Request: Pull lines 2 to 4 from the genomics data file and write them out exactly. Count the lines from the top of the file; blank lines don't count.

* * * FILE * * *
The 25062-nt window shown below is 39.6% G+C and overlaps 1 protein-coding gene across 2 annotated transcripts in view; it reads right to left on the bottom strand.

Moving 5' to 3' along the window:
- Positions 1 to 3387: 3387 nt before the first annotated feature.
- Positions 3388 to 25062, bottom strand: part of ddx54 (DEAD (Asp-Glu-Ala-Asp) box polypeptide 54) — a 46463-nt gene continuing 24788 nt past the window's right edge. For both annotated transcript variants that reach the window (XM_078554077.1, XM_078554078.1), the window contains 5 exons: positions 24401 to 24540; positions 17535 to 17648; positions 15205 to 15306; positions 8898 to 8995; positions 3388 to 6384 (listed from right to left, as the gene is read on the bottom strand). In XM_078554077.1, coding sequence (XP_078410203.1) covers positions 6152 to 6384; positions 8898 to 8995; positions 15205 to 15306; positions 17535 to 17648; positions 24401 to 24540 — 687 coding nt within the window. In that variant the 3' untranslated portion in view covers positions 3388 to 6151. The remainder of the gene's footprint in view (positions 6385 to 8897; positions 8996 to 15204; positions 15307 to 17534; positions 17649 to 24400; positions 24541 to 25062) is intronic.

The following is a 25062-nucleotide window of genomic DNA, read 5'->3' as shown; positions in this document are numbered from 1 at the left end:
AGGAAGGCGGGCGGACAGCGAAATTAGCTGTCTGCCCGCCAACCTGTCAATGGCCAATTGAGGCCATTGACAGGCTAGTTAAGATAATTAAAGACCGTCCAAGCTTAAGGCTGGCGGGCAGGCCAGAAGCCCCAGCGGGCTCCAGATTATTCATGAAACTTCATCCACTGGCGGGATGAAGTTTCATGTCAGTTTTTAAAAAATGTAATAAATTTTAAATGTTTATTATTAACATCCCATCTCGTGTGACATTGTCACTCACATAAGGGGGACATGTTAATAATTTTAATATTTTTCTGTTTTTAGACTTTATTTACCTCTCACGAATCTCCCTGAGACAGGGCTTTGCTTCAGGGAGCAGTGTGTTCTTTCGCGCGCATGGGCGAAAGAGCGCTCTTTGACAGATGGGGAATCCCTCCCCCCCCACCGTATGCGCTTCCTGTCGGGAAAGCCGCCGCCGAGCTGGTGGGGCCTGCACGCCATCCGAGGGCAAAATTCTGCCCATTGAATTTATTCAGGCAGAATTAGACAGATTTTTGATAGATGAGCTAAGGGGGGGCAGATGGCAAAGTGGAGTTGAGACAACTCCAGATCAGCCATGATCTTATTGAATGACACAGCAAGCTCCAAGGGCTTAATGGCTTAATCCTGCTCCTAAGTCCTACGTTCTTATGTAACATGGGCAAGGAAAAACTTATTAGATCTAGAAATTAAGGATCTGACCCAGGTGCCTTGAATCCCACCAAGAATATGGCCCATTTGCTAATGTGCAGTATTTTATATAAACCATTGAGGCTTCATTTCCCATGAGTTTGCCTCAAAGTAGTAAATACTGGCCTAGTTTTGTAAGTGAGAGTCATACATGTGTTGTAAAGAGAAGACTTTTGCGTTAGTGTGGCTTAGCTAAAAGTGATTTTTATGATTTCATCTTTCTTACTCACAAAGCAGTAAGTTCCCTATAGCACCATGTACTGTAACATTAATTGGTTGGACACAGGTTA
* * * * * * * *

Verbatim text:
Moving 5' to 3' along the window:
- Positions 1 to 3387: 3387 nt before the first annotated feature.
- Positions 3388 to 25062, bottom strand: part of ddx54 (DEAD (Asp-Glu-Ala-Asp) box polypeptide 54) — a 46463-nt gene continuing 24788 nt past the window's right edge. For both annotated transcript variants that reach the window (XM_078554077.1, XM_078554078.1), the window contains 5 exons: positions 24401 to 24540; positions 17535 to 17648; positions 15205 to 15306; positions 8898 to 8995; positions 3388 to 6384 (listed from right to left, as the gene is read on the bottom strand). In XM_078554077.1, coding sequence (XP_078410203.1) covers positions 6152 to 6384; positions 8898 to 8995; positions 15205 to 15306; positions 17535 to 17648; positions 24401 to 24540 — 687 coding nt within the window. In that variant the 3' untranslated portion in view covers positions 3388 to 6151. The remainder of the gene's footprint in view (positions 6385 to 8897; positions 8996 to 15204; positions 15307 to 17534; positions 17649 to 24400; positions 24541 to 25062) is intronic.